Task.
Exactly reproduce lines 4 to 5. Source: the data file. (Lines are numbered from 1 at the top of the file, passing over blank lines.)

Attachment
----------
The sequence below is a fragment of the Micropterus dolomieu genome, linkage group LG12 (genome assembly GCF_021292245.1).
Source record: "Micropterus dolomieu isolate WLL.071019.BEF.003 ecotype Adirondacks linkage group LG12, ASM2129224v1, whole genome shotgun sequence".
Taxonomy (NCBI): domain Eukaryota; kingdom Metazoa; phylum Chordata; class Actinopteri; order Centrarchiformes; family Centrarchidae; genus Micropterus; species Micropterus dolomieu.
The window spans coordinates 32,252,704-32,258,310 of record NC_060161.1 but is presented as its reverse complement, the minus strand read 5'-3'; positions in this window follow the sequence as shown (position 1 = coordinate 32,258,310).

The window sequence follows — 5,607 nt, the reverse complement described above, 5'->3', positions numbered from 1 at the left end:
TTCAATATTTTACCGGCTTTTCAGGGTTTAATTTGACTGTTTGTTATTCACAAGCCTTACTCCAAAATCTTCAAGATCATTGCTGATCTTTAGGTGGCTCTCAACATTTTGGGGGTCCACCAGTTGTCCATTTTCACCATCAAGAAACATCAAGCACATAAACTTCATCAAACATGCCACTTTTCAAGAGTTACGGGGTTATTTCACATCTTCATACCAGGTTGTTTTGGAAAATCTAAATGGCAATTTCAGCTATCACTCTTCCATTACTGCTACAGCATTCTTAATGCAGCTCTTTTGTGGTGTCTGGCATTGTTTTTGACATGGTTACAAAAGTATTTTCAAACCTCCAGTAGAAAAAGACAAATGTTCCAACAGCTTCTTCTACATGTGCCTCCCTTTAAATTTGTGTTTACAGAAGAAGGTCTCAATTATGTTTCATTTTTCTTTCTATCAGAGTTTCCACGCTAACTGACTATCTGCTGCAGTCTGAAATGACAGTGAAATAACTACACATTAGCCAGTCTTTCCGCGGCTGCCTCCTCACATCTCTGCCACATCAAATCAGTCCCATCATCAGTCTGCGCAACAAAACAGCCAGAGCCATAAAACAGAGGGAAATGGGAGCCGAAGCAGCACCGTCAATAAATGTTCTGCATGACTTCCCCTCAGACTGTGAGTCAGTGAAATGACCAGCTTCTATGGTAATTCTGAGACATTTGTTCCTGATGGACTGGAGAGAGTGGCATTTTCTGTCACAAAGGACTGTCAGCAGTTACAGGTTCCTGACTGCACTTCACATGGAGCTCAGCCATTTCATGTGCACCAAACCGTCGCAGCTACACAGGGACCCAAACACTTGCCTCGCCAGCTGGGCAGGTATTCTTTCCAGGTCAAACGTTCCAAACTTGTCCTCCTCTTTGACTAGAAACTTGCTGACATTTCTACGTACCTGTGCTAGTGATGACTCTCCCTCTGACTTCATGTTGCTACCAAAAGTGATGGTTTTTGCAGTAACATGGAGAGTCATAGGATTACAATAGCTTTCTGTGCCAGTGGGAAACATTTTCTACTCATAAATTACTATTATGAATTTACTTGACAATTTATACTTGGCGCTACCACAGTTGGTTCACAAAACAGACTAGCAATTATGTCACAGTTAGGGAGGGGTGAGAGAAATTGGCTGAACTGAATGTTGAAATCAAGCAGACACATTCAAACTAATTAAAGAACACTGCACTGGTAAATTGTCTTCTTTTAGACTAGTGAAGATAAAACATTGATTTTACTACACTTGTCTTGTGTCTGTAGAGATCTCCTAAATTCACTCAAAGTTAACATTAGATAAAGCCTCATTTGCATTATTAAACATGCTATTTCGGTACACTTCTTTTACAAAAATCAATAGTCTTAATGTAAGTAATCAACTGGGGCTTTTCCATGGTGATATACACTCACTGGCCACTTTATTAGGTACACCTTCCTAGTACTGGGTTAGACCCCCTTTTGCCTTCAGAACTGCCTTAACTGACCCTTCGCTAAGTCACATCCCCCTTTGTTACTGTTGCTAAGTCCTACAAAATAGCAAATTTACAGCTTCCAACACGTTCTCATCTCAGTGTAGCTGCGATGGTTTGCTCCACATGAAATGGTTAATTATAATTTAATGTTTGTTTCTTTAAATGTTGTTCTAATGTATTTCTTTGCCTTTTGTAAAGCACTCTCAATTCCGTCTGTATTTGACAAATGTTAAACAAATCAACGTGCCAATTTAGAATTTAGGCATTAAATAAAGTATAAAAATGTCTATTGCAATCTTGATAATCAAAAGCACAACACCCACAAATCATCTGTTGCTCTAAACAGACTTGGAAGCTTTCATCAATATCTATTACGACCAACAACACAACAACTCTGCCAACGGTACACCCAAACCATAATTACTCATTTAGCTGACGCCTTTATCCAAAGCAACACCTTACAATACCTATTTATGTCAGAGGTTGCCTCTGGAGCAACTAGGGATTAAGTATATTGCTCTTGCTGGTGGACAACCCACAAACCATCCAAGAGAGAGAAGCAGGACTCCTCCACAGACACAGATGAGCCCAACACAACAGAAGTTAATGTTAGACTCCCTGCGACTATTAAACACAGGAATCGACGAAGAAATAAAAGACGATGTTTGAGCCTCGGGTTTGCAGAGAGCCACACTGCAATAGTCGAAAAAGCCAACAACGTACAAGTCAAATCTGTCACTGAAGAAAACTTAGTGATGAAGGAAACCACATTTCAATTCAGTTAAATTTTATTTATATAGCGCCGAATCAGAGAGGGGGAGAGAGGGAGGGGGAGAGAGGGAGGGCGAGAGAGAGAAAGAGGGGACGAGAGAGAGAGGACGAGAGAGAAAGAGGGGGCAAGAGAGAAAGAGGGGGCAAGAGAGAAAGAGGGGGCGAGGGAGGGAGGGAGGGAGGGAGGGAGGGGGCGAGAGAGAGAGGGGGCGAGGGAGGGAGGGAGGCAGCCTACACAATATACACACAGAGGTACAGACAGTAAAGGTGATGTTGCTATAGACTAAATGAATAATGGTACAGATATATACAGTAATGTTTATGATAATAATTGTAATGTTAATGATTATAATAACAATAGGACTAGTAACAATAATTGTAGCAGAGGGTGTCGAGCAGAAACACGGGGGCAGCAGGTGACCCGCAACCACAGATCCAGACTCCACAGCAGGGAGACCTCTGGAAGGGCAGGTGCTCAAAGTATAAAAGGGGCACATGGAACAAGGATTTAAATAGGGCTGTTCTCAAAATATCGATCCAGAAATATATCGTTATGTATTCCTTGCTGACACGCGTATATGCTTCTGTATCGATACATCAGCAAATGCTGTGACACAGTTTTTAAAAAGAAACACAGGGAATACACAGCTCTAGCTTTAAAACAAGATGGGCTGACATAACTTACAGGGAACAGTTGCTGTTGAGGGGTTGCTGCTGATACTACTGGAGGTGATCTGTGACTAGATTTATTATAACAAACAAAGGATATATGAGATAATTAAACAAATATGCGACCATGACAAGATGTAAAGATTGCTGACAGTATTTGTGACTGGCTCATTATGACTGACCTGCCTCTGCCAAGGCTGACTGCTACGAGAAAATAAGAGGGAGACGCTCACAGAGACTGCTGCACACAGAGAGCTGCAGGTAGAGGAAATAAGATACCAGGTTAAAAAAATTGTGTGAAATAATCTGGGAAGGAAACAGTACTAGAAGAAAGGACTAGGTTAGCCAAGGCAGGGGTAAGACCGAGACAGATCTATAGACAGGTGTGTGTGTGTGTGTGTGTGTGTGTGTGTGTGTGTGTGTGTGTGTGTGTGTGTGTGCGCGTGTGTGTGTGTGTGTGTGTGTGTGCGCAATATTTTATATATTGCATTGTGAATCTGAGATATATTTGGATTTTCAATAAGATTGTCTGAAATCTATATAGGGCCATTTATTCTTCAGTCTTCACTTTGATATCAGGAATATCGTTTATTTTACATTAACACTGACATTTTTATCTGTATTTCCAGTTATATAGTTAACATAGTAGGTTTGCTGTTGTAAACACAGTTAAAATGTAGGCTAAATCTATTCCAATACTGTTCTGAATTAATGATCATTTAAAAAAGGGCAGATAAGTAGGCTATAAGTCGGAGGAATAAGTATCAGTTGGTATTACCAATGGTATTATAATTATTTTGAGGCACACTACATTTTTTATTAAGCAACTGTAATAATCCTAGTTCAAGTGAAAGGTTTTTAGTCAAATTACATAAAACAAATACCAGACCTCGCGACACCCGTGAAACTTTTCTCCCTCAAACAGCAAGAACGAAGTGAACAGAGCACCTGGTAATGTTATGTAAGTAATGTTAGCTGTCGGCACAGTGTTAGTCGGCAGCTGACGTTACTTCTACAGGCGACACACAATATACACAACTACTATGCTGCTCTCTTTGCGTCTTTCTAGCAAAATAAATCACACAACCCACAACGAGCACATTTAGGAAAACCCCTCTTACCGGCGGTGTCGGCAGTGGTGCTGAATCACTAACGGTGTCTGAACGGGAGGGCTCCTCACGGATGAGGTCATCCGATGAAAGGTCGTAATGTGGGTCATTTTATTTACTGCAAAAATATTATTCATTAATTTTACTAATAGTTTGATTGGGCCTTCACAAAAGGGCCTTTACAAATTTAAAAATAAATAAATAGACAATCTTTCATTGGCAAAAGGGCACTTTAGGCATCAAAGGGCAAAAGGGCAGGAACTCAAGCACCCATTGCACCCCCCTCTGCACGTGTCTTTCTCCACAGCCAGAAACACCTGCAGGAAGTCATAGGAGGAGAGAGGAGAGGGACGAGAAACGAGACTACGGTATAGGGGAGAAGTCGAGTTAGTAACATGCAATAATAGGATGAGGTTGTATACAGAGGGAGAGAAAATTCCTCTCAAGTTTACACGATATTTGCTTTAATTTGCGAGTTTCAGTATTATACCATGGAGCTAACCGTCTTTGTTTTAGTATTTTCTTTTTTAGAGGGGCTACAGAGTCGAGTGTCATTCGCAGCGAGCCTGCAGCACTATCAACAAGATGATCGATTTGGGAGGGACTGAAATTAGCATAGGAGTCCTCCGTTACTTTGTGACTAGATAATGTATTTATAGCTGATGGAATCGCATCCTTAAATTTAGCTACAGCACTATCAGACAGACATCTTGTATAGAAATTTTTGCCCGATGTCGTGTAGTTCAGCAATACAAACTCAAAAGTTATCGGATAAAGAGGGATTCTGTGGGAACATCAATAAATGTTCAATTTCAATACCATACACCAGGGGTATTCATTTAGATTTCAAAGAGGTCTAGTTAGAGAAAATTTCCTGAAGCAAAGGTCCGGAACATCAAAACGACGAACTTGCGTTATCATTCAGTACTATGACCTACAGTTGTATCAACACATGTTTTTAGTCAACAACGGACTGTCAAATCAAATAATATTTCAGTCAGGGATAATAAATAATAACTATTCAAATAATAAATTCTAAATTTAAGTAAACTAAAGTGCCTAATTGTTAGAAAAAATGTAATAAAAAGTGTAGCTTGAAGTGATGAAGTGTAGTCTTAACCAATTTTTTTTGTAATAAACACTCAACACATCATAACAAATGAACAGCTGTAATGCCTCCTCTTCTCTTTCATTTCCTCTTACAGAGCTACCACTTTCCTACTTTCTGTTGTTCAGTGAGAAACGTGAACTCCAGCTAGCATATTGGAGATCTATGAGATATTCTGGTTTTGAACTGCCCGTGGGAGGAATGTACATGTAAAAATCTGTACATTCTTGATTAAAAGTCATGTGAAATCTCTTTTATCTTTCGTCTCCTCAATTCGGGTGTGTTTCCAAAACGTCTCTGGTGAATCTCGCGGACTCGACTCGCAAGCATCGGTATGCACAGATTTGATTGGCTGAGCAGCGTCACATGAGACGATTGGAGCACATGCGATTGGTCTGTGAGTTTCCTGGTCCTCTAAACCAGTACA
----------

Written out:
The window spans coordinates 32,252,704-32,258,310 of record NC_060161.1 but is presented as its reverse complement, the minus strand read 5'-3'; positions in this window follow the sequence as shown (position 1 = coordinate 32,258,310).

The window sequence follows — 5,607 nt, the reverse complement described above, 5'->3', positions numbered from 1 at the left end: